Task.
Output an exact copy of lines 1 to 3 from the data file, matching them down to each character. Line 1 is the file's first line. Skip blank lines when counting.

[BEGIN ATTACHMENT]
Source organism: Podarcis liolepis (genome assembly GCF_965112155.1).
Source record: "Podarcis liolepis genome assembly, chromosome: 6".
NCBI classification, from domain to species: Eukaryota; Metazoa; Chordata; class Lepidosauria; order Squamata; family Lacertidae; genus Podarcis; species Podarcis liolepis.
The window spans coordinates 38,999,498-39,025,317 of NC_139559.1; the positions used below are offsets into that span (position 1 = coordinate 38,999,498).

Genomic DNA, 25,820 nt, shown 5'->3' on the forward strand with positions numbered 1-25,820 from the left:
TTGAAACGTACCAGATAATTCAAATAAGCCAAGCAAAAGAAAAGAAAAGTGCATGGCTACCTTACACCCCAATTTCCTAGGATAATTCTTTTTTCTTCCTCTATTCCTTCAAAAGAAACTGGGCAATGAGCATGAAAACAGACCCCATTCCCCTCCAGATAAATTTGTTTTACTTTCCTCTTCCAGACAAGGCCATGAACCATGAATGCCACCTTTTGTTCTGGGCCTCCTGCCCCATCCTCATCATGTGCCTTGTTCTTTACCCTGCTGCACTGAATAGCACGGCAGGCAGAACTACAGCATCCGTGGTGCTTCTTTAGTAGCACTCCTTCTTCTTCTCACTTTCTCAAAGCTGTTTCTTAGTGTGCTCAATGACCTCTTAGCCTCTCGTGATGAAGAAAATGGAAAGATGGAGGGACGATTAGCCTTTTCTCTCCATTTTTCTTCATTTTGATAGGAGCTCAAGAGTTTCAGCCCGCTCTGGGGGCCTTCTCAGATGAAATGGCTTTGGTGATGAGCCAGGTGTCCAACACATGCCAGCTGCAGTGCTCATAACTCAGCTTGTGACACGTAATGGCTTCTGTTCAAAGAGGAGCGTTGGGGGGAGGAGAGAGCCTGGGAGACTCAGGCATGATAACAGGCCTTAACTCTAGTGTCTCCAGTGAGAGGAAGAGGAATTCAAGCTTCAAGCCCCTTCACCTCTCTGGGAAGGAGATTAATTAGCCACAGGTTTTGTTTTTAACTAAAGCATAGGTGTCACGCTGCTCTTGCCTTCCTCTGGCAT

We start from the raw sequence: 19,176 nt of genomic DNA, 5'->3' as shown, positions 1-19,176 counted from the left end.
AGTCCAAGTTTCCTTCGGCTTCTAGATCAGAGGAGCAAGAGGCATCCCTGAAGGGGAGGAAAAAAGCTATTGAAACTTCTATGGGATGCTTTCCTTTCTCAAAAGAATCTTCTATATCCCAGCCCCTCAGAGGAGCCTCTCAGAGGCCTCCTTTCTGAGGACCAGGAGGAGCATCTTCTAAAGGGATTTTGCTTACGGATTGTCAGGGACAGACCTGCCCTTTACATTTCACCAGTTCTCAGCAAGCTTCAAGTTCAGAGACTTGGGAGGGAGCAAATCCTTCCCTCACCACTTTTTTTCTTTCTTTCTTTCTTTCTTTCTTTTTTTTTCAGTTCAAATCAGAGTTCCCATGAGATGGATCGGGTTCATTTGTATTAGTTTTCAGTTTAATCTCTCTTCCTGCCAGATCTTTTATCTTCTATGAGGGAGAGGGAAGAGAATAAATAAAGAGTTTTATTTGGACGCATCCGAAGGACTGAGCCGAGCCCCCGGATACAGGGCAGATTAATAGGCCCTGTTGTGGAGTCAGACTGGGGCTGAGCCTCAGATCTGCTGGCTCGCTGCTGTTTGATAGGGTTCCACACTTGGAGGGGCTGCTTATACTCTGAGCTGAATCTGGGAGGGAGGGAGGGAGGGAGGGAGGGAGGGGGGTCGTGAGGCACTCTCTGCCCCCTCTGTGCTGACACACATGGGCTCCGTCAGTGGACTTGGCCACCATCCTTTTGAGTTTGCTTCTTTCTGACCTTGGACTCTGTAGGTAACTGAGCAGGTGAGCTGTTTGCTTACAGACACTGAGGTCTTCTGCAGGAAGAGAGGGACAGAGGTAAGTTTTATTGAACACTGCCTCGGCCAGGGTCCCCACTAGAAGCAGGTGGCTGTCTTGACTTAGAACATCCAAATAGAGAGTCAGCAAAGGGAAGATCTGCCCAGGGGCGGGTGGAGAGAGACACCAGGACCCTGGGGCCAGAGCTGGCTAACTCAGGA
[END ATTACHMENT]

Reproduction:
Source organism: Podarcis liolepis (genome assembly GCF_965112155.1).
Source record: "Podarcis liolepis genome assembly, chromosome: 6".
NCBI classification, from domain to species: Eukaryota; Metazoa; Chordata; class Lepidosauria; order Squamata; family Lacertidae; genus Podarcis; species Podarcis liolepis.